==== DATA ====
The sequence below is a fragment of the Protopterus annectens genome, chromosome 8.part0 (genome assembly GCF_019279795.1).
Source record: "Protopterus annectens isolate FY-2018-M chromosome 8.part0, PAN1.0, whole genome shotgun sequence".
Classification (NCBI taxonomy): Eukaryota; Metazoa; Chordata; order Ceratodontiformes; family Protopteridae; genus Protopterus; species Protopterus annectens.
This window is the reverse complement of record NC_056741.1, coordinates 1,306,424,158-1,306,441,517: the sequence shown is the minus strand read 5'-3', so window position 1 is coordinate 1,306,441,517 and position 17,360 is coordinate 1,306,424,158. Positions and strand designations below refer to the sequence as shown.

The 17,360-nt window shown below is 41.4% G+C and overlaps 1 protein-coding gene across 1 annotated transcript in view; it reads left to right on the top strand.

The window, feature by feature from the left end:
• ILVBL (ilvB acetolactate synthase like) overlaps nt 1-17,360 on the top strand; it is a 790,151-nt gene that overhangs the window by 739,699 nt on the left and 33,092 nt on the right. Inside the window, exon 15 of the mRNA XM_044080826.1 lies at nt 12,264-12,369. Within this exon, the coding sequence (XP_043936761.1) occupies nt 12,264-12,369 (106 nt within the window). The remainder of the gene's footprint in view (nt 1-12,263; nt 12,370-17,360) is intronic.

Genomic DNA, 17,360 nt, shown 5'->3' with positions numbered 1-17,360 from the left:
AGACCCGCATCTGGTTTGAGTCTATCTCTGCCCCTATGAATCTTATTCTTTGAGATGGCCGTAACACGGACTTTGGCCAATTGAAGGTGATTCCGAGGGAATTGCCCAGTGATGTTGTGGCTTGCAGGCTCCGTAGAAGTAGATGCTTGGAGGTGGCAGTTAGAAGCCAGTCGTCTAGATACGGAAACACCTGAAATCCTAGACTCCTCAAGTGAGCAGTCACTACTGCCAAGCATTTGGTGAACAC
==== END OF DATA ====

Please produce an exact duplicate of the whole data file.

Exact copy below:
The sequence below is a fragment of the Protopterus annectens genome, chromosome 8.part0 (genome assembly GCF_019279795.1).
Source record: "Protopterus annectens isolate FY-2018-M chromosome 8.part0, PAN1.0, whole genome shotgun sequence".
Classification (NCBI taxonomy): Eukaryota; Metazoa; Chordata; order Ceratodontiformes; family Protopteridae; genus Protopterus; species Protopterus annectens.
This window is the reverse complement of record NC_056741.1, coordinates 1,306,424,158-1,306,441,517: the sequence shown is the minus strand read 5'-3', so window position 1 is coordinate 1,306,441,517 and position 17,360 is coordinate 1,306,424,158. Positions and strand designations below refer to the sequence as shown.

The 17,360-nt window shown below is 41.4% G+C and overlaps 1 protein-coding gene across 1 annotated transcript in view; it reads left to right on the top strand.

The window, feature by feature from the left end:
• ILVBL (ilvB acetolactate synthase like) overlaps nt 1-17,360 on the top strand; it is a 790,151-nt gene that overhangs the window by 739,699 nt on the left and 33,092 nt on the right. Inside the window, exon 15 of the mRNA XM_044080826.1 lies at nt 12,264-12,369. Within this exon, the coding sequence (XP_043936761.1) occupies nt 12,264-12,369 (106 nt within the window). The remainder of the gene's footprint in view (nt 1-12,263; nt 12,370-17,360) is intronic.

Genomic DNA, 17,360 nt, shown 5'->3' with positions numbered 1-17,360 from the left:
AGACCCGCATCTGGTTTGAGTCTATCTCTGCCCCTATGAATCTTATTCTTTGAGATGGCCGTAACACGGACTTTGGCCAATTGAAGGTGATTCCGAGGGAATTGCCCAGTGATGTTGTGGCTTGCAGGCTCCGTAGAAGTAGATGCTTGGAGGTGGCAGTTAGAAGCCAGTCGTCTAGATACGGAAACACCTGAAATCCTAGACTCCTCAAGTGAGCAGTCACTACTGCCAAGCATTTGGTGAACAC